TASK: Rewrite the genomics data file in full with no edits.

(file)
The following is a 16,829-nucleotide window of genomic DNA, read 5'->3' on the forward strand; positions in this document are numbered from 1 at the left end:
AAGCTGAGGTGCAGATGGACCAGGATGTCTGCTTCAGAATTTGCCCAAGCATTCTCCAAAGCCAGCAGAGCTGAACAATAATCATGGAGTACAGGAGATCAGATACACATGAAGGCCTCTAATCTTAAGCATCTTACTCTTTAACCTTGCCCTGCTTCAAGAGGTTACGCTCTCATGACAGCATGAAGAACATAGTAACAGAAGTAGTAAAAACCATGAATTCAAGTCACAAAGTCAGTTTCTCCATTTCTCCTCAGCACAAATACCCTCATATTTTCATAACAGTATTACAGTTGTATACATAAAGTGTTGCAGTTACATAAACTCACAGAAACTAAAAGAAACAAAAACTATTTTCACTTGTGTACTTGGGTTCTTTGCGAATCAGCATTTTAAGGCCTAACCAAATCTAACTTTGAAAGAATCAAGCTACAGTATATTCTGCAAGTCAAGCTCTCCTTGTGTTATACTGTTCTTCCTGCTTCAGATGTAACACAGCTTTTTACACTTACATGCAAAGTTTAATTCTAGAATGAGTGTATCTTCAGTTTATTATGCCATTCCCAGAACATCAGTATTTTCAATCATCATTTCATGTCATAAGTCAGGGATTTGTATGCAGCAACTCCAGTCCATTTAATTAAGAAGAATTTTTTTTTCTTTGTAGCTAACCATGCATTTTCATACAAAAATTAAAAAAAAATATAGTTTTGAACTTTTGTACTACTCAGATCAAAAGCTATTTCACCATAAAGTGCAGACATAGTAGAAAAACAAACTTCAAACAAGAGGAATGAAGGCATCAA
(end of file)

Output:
The following is a 16,829-nucleotide window of genomic DNA, read 5'->3' on the forward strand; positions in this document are numbered from 1 at the left end:
AAGCTGAGGTGCAGATGGACCAGGATGTCTGCTTCAGAATTTGCCCAAGCATTCTCCAAAGCCAGCAGAGCTGAACAATAATCATGGAGTACAGGAGATCAGATACACATGAAGGCCTCTAATCTTAAGCATCTTACTCTTTAACCTTGCCCTGCTTCAAGAGGTTACGCTCTCATGACAGCATGAAGAACATAGTAACAGAAGTAGTAAAAACCATGAATTCAAGTCACAAAGTCAGTTTCTCCATTTCTCCTCAGCACAAATACCCTCATATTTTCATAACAGTATTACAGTTGTATACATAAAGTGTTGCAGTTACATAAACTCACAGAAACTAAAAGAAACAAAAACTATTTTCACTTGTGTACTTGGGTTCTTTGCGAATCAGCATTTTAAGGCCTAACCAAATCTAACTTTGAAAGAATCAAGCTACAGTATATTCTGCAAGTCAAGCTCTCCTTGTGTTATACTGTTCTTCCTGCTTCAGATGTAACACAGCTTTTTACACTTACATGCAAAGTTTAATTCTAGAATGAGTGTATCTTCAGTTTATTATGCCATTCCCAGAACATCAGTATTTTCAATCATCATTTCATGTCATAAGTCAGGGATTTGTATGCAGCAACTCCAGTCCATTTAATTAAGAAGAATTTTTTTTTCTTTGTAGCTAACCATGCATTTTCATACAAAAATTAAAAAAAAATATAGTTTTGAACTTTTGTACTACTCAGATCAAAAGCTATTTCACCATAAAGTGCAGACATAGTAGAAAAACAAACTTCAAACAAGAGGAATGAAGGCATCAA